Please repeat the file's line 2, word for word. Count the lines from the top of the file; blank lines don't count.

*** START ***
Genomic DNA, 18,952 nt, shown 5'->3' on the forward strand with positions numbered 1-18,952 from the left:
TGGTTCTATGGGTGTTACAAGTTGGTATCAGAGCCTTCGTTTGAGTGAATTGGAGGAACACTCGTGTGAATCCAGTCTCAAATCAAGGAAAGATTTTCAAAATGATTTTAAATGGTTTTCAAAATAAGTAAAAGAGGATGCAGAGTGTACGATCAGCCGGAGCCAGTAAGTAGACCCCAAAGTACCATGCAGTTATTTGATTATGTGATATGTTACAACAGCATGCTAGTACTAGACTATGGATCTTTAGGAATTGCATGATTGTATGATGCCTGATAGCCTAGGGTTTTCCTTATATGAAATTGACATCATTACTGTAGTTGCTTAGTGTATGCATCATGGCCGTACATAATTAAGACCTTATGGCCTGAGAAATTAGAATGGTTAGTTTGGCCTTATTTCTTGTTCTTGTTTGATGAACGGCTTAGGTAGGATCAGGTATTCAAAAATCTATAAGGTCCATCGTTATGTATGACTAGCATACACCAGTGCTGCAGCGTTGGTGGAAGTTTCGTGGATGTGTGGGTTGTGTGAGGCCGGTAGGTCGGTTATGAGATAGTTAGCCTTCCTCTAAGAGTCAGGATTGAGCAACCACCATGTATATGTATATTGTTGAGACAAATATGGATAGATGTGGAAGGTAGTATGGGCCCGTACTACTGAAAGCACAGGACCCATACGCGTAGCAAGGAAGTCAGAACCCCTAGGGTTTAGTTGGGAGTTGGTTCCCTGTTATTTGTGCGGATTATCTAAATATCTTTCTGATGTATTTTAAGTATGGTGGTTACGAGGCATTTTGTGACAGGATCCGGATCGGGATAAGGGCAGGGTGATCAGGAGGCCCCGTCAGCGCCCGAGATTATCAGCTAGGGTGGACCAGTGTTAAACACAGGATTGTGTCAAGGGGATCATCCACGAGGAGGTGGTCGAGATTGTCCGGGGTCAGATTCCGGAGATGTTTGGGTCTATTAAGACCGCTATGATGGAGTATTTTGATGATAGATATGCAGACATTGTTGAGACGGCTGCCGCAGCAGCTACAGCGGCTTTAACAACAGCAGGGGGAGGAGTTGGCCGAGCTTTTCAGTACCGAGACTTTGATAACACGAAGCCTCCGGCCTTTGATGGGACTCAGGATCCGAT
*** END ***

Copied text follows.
TGGTTCTATGGGTGTTACAAGTTGGTATCAGAGCCTTCGTTTGAGTGAATTGGAGGAACACTCGTGTGAATCCAGTCTCAAATCAAGGAAAGATTTTCAAAATGATTTTAAATGGTTTTCAAAATAAGTAAAAGAGGATGCAGAGTGTACGATCAGCCGGAGCCAGTAAGTAGACCCCAAAGTACCATGCAGTTATTTGATTATGTGATATGTTACAACAGCATGCTAGTACTAGACTATGGATCTTTAGGAATTGCATGATTGTATGATGCCTGATAGCCTAGGGTTTTCCTTATATGAAATTGACATCATTACTGTAGTTGCTTAGTGTATGCATCATGGCCGTACATAATTAAGACCTTATGGCCTGAGAAATTAGAATGGTTAGTTTGGCCTTATTTCTTGTTCTTGTTTGATGAACGGCTTAGGTAGGATCAGGTATTCAAAAATCTATAAGGTCCATCGTTATGTATGACTAGCATACACCAGTGCTGCAGCGTTGGTGGAAGTTTCGTGGATGTGTGGGTTGTGTGAGGCCGGTAGGTCGGTTATGAGATAGTTAGCCTTCCTCTAAGAGTCAGGATTGAGCAACCACCATGTATATGTATATTGTTGAGACAAATATGGATAGATGTGGAAGGTAGTATGGGCCCGTACTACTGAAAGCACAGGACCCATACGCGTAGCAAGGAAGTCAGAACCCCTAGGGTTTAGTTGGGAGTTGGTTCCCTGTTATTTGTGCGGATTATCTAAATATCTTTCTGATGTATTTTAAGTATGGTGGTTACGAGGCATTTTGTGACAGGATCCGGATCGGGATAAGGGCAGGGTGATCAGGAGGCCCCGTCAGCGCCCGAGATTATCAGCTAGGGTGGACCAGTGTTAAACACAGGATTGTGTCAAGGGGATCATCCACGAGGAGGTGGTCGAGATTGTCCGGGGTCAGATTCCGGAGATGTTTGGGTCTATTAAGACCGCTATGATGGAGTATTTTGATGATAGATATGCAGACATTGTTGAGACGGCTGCCGCAGCAGCTACAGCGGCTTTAACAACAGCAGGGGGAGGAGTTGGCCGAGCTTTTCAGTACCGAGACTTTGATAACACGAAGCCTCCGGCCTTTGATGGGACTCAGGATCCGAT